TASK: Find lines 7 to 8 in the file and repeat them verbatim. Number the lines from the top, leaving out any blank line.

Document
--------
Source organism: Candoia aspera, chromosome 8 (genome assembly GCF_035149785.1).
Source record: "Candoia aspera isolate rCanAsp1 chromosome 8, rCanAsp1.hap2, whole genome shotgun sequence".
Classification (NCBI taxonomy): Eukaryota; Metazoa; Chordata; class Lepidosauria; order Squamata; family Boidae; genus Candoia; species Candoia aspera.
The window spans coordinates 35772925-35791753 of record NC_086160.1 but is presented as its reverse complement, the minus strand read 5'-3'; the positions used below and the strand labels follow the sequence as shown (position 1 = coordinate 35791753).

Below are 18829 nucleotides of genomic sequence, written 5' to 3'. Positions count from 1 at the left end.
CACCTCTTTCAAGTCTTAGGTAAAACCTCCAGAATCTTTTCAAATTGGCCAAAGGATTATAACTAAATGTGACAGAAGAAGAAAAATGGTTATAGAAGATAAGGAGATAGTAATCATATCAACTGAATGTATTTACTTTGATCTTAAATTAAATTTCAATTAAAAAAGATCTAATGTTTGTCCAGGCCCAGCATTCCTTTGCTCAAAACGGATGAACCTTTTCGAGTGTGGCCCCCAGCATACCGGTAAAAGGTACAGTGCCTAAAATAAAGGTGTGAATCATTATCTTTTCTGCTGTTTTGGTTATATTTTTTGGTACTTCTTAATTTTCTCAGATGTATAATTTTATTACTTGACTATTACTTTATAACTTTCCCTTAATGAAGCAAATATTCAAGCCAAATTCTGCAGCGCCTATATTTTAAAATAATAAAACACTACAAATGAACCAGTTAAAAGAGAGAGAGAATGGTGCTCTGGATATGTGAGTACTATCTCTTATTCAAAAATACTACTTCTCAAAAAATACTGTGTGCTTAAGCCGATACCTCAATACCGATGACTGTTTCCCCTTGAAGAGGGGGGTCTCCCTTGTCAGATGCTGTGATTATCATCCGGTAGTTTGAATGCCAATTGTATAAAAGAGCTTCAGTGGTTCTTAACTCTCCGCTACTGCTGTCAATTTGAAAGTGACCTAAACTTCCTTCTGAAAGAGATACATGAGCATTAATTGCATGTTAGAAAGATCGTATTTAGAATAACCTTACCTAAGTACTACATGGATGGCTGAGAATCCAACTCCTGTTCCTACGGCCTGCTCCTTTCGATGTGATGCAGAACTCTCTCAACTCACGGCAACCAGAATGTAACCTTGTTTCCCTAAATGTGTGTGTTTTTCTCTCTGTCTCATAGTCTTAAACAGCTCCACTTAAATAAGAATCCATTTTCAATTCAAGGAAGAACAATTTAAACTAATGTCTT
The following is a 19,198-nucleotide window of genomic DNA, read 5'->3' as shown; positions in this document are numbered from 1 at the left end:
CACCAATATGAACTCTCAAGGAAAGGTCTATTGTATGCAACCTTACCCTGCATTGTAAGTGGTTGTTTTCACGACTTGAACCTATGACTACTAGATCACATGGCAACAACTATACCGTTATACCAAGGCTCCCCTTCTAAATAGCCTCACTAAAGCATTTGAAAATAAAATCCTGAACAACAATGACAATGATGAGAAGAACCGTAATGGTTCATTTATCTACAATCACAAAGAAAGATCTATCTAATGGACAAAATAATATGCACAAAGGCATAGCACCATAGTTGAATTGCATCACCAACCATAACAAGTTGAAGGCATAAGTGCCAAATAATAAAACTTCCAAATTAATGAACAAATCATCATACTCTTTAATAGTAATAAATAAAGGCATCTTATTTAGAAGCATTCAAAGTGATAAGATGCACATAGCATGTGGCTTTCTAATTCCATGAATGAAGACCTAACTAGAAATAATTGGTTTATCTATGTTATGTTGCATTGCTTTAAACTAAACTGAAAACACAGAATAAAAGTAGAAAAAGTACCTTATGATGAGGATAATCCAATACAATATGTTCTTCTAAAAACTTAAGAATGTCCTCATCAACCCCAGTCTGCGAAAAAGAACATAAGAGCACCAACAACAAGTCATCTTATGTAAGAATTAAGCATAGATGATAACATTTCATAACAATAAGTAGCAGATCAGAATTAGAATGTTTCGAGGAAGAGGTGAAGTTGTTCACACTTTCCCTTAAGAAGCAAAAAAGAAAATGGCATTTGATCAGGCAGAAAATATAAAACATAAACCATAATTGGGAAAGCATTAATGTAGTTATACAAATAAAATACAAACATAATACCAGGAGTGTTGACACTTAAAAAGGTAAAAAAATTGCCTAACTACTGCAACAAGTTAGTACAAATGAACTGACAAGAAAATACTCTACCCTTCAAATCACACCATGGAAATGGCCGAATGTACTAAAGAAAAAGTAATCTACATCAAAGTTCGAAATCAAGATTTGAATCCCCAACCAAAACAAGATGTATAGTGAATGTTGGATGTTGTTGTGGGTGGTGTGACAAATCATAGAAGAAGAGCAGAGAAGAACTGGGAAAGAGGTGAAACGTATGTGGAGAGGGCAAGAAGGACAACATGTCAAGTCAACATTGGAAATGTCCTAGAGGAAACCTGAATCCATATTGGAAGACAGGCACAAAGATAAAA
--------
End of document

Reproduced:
The following is a 19,198-nucleotide window of genomic DNA, read 5'->3' as shown; positions in this document are numbered from 1 at the left end:
CACCAATATGAACTCTCAAGGAAAGGTCTATTGTATGCAACCTTACCCTGCATTGTAAGTGGTTGTTTTCACGACTTGAACCTATGACTACTAGATCACATGGCAACAACTATACCGTTATACCAAGGCTCCCCTTCTAAATAGCCTCACTAAAGCATTTGAAAATAAAATCCTGAACAACAATGACAATGATGAGAAGAACCGTAATGGTTCATTTATCTACAATCACAAAGAAAGATCTATCTAATGGACAAAATAATATGCACAAAGGCATAGCACCATAGTTGAATTGCATCACCAACCATAACAAGTTGAAGGCATAAGTGCCAAATAATAAAACTTCCAAATTAATGAACAAATCATCATACTCTTTAATAGTAATAAATAAAGGCATCTTATTTAGAAGCATTCAAAGTGATAAGATGCACATAGCATGTGGCTTTCTAATTCCATGAATGAAGACCTAACTAGAAATAATTGGTTTATCTATGTTATGTTGCATTGCTTTAAACTAAACTGAAAACACAGAATAAAAGTAGAAAAAGTACCTTATGATGAGGATAATCCAATACAATATGTTCTTCTAAAAACTTAAGAATGTCCTCATCAACCCCAGTCTGCGAAAAAGAACATAAGAGCACCAACAACAAGTCATCTTATGTAAGAATTAAGCATAGATGATAACATTTCATAACAATAAGTAGCAGATCAGAATTAGAATGTTTCGAGGAAGAGGTGAAGTTGTTCACACTTTCCCTTAAGAAGCAAAAAAGAAAATGGCATTTGATCAGGCAGAAAATATAAAACATAAACCATAATTGGGAAAGCATTAATGTAGTTATACAAATAAAATACAAACATAATACCAGGAGTGTTGACACTTAAAAAGGTAAAAAAATTGCCTAACTACTGCAACAAGTTAGTACAAATGAACTGACAAGAAAATACTCTACCCTTCAAATCACACCATGGAAATGGCCGAATGTACTAAAGAAAAAGTAATCTACATCAAAGTTCGAAATCAAGATTTGAATCCCCAACCAAAACAAGATGTATAGTGAATGTTGGATGTTGTTGTGGGTGGTGTGACAAATCATAGAAGAAGAGCAGAGAAGAACTGGGAAAGAGGTGAAACGTATGTGGAGAGGGCAAGAAGGACAACATGTCAAGTCAACATTGGAAATGTCCTAGAGGAAACCTGAATCCATATTGGAAGACAGGCACAAAGATAAAA